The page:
Linen Cass Pants by Make by TFS

It’s been over a year since I’ve made standard work pants with a non-elastic waistband. Since I only have elastic waistband pants in my closet or overalls with no waistband, I thought I should try my hand at a more traditional pair of pants.

Pattern

I initially tried out Trend Schnitt No60 pants but found the pattern really poor for my body, and I also didn’t like how limited the size range was, so I just abandoned that pattern. I’ve had the Cass Pants on my wishlist for a while, and the style was very similar, so I broke down and got the Cass pattern. The size range is much more inclusive, with 15 sizes and a range of 22.4 – 51 inches for the waist and 34.3 – 62.8 inches for the hip.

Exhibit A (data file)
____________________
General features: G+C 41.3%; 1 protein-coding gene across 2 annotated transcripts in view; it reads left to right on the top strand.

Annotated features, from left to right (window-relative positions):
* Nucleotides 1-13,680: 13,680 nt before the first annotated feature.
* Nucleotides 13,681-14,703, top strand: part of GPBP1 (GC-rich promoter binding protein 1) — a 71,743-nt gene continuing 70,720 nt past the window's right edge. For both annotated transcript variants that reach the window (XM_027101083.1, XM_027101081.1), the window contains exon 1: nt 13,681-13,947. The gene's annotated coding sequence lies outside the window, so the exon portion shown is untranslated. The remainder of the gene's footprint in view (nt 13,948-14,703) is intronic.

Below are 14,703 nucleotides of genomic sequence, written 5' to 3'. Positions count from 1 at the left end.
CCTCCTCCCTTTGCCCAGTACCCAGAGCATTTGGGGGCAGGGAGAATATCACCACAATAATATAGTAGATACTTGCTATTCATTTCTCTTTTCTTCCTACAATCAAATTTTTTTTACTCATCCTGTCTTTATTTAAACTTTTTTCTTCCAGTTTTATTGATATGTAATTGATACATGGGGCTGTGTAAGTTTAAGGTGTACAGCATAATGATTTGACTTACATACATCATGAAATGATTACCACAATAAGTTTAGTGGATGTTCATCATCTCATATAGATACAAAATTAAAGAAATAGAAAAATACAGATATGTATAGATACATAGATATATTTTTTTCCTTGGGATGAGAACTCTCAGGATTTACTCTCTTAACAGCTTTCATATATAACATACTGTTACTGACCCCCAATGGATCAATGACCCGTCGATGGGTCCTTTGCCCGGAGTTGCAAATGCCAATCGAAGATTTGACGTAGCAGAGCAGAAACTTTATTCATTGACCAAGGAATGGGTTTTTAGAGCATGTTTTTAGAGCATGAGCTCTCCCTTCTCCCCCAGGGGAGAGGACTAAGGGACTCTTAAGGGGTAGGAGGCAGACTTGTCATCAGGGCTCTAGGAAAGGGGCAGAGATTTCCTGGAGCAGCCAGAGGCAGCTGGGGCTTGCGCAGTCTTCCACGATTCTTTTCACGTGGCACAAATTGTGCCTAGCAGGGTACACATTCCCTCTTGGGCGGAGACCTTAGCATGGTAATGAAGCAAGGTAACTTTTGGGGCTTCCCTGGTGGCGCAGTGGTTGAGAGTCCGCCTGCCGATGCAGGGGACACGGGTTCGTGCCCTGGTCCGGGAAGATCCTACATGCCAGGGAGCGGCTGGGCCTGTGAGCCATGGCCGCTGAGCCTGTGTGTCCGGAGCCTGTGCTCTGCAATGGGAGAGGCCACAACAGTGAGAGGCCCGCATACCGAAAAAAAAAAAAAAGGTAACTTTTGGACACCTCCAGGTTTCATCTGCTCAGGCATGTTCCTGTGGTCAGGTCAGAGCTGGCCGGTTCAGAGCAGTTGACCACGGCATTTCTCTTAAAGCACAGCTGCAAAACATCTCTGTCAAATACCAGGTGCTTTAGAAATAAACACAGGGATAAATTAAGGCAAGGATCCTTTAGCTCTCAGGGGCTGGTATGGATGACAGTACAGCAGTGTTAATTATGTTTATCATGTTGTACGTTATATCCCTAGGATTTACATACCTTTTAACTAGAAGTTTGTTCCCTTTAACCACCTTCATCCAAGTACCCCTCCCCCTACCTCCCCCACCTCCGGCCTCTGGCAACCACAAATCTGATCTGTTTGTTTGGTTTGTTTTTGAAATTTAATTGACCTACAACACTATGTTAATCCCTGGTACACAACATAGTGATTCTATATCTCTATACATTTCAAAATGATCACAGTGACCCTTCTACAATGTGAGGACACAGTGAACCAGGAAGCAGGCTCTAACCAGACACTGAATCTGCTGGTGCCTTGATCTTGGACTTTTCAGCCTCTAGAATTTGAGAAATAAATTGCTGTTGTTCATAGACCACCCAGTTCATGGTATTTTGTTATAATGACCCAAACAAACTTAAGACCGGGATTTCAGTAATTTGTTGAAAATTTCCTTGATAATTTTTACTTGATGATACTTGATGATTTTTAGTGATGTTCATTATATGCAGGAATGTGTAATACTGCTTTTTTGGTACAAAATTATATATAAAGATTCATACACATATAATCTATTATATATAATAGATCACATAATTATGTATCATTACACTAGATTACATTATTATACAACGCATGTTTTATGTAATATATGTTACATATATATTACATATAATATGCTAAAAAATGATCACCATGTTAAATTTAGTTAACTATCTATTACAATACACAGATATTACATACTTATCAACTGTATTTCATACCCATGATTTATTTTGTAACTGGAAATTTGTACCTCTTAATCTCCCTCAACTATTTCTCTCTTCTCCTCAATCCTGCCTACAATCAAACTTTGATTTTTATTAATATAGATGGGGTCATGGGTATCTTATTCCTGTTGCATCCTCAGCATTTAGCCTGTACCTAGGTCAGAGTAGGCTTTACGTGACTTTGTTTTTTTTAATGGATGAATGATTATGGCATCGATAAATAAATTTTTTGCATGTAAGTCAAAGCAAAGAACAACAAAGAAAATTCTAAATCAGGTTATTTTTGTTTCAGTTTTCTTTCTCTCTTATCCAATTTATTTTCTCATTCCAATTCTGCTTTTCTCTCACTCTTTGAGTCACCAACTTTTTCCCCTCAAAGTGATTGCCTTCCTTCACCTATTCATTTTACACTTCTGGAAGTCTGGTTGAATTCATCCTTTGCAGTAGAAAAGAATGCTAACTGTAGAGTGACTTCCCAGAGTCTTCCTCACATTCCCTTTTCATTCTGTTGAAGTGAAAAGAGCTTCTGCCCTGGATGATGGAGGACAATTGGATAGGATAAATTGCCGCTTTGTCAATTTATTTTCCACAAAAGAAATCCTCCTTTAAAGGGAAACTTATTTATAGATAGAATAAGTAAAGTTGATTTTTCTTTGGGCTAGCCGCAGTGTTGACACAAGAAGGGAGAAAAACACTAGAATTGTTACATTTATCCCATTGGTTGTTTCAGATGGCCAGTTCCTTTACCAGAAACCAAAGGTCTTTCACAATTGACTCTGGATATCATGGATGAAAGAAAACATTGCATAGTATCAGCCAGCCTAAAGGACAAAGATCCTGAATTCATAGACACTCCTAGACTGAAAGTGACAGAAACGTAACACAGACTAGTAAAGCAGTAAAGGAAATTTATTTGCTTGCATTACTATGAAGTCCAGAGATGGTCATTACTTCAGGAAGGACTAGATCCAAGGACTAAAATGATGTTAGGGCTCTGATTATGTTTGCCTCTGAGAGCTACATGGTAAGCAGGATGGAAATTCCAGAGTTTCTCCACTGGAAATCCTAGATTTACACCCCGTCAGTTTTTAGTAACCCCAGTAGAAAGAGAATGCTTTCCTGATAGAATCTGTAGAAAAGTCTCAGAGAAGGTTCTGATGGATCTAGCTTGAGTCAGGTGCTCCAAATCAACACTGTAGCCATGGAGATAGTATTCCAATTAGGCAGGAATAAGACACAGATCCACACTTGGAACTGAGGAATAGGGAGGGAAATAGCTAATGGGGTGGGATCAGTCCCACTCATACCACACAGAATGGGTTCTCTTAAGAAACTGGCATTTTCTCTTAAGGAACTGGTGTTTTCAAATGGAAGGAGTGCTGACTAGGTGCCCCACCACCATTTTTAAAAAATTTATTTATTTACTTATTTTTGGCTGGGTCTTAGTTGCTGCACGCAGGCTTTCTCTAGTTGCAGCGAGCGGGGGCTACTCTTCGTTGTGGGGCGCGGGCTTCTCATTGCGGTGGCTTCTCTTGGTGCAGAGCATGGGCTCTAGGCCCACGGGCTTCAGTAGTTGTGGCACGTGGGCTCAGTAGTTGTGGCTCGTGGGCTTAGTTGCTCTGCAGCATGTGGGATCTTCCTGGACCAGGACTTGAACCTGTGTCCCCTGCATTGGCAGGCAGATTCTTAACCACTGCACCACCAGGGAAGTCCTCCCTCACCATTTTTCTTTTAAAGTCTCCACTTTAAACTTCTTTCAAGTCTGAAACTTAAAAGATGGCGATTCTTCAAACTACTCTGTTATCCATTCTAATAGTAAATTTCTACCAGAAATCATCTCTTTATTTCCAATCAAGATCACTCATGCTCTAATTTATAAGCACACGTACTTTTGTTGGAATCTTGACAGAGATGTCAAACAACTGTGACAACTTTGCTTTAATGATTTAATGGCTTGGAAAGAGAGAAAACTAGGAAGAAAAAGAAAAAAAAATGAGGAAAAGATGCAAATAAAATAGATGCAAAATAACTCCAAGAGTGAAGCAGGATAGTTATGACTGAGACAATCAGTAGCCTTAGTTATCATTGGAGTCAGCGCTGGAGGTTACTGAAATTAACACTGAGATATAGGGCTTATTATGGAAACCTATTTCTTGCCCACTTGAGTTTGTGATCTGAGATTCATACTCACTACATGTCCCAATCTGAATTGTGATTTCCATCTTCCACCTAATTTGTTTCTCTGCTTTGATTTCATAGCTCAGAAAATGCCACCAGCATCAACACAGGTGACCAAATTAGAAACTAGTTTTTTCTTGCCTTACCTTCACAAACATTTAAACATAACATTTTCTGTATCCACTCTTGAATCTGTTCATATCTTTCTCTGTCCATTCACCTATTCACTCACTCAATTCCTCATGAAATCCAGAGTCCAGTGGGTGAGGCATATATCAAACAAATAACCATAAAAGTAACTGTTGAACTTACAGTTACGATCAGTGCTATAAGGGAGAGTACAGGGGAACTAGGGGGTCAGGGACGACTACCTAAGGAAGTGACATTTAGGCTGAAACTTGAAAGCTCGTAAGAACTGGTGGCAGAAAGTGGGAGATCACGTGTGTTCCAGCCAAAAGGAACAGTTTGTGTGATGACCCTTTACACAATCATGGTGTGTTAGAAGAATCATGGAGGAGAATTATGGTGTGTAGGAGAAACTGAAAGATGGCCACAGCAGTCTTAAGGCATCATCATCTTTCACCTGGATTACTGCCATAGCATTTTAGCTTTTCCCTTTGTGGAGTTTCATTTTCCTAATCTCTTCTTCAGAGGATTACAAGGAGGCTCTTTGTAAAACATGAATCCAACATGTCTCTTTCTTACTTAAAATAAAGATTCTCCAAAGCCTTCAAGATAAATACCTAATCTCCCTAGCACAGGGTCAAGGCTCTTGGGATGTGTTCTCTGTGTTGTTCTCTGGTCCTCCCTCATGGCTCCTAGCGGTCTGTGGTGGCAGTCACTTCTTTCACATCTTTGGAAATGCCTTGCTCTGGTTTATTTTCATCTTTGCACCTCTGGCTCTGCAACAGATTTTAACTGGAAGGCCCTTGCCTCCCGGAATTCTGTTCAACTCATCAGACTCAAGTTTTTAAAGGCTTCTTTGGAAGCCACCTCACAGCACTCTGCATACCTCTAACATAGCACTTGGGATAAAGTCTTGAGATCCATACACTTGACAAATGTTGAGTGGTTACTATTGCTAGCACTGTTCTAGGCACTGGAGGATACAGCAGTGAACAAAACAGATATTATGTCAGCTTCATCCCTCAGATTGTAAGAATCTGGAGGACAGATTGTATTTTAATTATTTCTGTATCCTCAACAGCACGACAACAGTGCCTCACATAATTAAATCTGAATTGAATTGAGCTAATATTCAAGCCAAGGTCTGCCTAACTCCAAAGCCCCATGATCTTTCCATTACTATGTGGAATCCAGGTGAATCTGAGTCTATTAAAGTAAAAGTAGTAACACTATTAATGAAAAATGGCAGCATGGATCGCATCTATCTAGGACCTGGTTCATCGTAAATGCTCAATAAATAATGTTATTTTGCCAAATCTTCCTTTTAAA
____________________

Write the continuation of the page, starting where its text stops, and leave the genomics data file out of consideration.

The Trend Schnitt pattern only has 8 sizes and a range of 27.5 – 40.2 inches for the waist and 39.4 – 53.5 inches for the hip. I selected size 44 (36.2 inch waist and 48 inch hips), and I couldn’t physically button the waistband because it was too tight, while the hips were roomier than first-class! I was angry because the pattern is sold per size, and I wasn’t about to purchase another size. Luckily the Cass pants come with all sizes included.

Fabric

This fabric was in my stash from the fall, 6oz Signature Linen in Antique Gold from Blackbird Fabrics. I’m going to say right now that I need to stop trying to make wide-leg pants in billowy fabrics. I love the pattern. I think the fit is incredible. But I just absolutely hate the fabric choice for these pants. I’ve already purchased cotton twill and will be sewing myself another pair because linen and wide-leg pants just don’t bring me joy!

Size

For the Cass pants, I selected size 16. Based on my hip measurement of 42.5 inches, size 14 might not give me enough room (42.1 inches). There would be plenty of space with size 16.

Front Alterations

Measure